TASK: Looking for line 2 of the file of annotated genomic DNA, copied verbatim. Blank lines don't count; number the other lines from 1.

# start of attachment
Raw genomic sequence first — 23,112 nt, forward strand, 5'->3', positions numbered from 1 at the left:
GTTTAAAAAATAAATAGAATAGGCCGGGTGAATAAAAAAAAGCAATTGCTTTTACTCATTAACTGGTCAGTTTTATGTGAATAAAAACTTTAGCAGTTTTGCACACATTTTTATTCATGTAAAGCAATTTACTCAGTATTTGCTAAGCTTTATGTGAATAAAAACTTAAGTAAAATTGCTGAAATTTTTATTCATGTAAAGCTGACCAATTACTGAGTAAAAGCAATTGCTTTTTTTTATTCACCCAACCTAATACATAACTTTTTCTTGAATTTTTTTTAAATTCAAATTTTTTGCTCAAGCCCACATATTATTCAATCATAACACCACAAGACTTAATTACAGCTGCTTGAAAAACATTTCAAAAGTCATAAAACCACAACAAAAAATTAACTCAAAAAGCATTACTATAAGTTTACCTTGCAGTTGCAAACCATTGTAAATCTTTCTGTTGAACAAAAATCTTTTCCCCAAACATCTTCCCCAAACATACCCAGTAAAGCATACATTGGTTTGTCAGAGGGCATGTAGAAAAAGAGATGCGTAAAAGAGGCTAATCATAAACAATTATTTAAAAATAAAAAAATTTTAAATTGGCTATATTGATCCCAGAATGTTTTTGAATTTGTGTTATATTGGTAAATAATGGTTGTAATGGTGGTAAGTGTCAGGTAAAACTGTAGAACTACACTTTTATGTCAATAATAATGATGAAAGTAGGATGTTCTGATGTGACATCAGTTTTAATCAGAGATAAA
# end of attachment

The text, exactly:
GTTTAAAAAATAAATAGAATAGGCCGGGTGAATAAAAAAAAGCAATTGCTTTTACTCATTAACTGGTCAGTTTTATGTGAATAAAAACTTTAGCAGTTTTGCACACATTTTTATTCATGTAAAGCAATTTACTCAGTATTTGCTAAGCTTTATGTGAATAAAAACTTAAGTAAAATTGCTGAAATTTTTATTCATGTAAAGCTGACCAATTACTGAGTAAAAGCAATTGCTTTTTTTTATTCACCCAACCTAATACATAACTTTTTCTTGAATTTTTTTTAAATTCAAATTTTTTGCTCAAGCCCACATATTATTCAATCATAACACCACAAGACTTAATTACAGCTGCTTGAAAAACATTTCAAAAGTCATAAAACCACAACAAAAAATTAACTCAAAAAGCATTACTATAAGTTTACCTTGCAGTTGCAAACCATTGTAAATCTTTCTGTTGAACAAAAATCTTTTCCCCAAACATCTTCCCCAAACATACCCAGTAAAGCATACATTGGTTTGTCAGAGGGCATGTAGAAAAAGAGATGCGTAAAAGAGGCTAATCATAAACAATTATTTAAAAATAAAAAAATTTTAAATTGGCTATATTGATCCCAGAATGTTTTTGAATTTGTGTTATATTGGTAAATAATGGTTGTAATGGTGGTAAGTGTCAGGTAAAACTGTAGAACTACACTTTTATGTCAATAATAATGATGAAAGTAGGATGTTCTGATGTGACATCAGTTTTAATCAGAGATAAA